To the sides, you’ll notice there is absolutely no change at all to the body. The Model S is offered with four different sets of wheels, starting out with the standard 19-inch, 10-spoke Silver Slipstream wheels. Next on the list is a set of 19-inch, 10-spoke Cyclone wheels that come at a $2,500 premium. For a $4,500 premium, you can step up to 21-inch Turbine wheels in gray or silver, also sporting a 10-spoke design.

Moving to the rear, there is almost no change to speak of at all. The same taillights, with the same configuration, are present. The chrome strip between them with “TESLA” embossed on it remains as well. In fact, the only noticeable difference is a small chrome accent on the bottom of the rear diffuser – naturally it sits in the area that would separate two exhaust pipes, had the Model S been designed with one of those filthy gasoline-powered engines.

The Model S comes standard with a body-colored roof, but for a $1,500 premium, you can opt for an all-glass panoramic roof. It should be noted that the panoramic roof is required if you’re interested in installing a roof rack. As far as body color goes, Solid Black and Solid White are available at no cost options. For an extra $1,000, you can opt for Titanium Metallic, Midnight Silver Metallic, Obsidian Black Metallic, Deep Blue Metallic, or Silver Metallic. Rounding out the color options are Pearl White Multi-coat and Red Multi-coat, which come at a $1,500 premium.


2017 Tesla Model S Interior
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The Model S still sports that massive 17-inch display screen that is used to control just about every function outside of the power windows and door locks.

On the inside, very little has changed for the 2017 model year. The Model S still sports that massive 17-inch display screen that is used to control just about every function outside of the power windows and door locks. The center console still has the cup holders, but it looks like the console has been raised a bit, and now features a storage bin in the middle, right where the gear shifter would be, were this a conventional vehicle. The seats and door panels look identical to last year’s model, which is a little disappointing. I was hoping to see more dominate bolsters on the seat cushions to help keep the driver in place when going “Ludicrous.” The biggest change I’ve noticed is that the area of the dash in front of the passenger seat now has a trim insert that brings it flush with the upper dash. On previous models, this area was recessed and almost acted like a short storage pocket.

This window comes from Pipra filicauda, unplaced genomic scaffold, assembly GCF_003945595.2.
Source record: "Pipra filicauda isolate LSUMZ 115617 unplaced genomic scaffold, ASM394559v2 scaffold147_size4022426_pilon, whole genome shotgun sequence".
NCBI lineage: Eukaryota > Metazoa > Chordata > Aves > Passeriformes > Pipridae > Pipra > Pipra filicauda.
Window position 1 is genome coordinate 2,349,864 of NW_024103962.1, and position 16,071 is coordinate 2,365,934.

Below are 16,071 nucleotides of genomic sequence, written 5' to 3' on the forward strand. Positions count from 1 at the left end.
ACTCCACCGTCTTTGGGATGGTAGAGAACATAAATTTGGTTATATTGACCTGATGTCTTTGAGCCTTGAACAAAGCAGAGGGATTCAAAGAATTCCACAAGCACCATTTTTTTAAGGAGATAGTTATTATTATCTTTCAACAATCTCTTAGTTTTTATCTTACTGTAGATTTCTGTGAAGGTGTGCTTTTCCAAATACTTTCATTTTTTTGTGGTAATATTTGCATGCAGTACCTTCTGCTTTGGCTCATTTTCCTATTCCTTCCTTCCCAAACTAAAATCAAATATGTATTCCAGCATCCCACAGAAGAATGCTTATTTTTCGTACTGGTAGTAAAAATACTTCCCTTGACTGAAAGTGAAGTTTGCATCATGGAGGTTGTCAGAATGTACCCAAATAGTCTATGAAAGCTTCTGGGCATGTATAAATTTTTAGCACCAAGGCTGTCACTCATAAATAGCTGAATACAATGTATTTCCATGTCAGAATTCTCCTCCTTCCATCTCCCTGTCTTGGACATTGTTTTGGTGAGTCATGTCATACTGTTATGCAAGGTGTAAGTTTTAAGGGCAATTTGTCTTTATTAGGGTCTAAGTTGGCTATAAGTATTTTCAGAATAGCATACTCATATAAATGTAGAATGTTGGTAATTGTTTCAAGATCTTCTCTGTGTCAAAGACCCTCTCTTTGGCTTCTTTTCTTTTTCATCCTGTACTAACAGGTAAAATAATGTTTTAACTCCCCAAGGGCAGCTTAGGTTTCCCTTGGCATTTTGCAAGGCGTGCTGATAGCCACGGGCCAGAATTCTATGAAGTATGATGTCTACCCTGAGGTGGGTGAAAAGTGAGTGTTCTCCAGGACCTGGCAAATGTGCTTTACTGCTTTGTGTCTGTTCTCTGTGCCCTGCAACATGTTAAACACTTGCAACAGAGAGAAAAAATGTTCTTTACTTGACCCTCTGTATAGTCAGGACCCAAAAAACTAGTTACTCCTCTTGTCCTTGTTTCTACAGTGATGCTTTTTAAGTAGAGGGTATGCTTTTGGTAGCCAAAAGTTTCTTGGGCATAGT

Several options are available. The first is the Premium Upgrades package, which brings Nappa leather to the armrests and dashboard, Alcantara headliner and upper dashboard seating, and soft LED ambient interior lighting. Next up, you can opt for the Subzero Weather Package, which offers heated seats throughout, a heated steering wheel, wiper blade defrosters, and wash nozzle heaters. Finally, there is the Ultra High Fidelity Sound package, which brings a larger audio amplifier, 12 speakers, and a subwoofer. Furthermore, the system is SiriusXM radio ready.


2017 Tesla Model S Exterior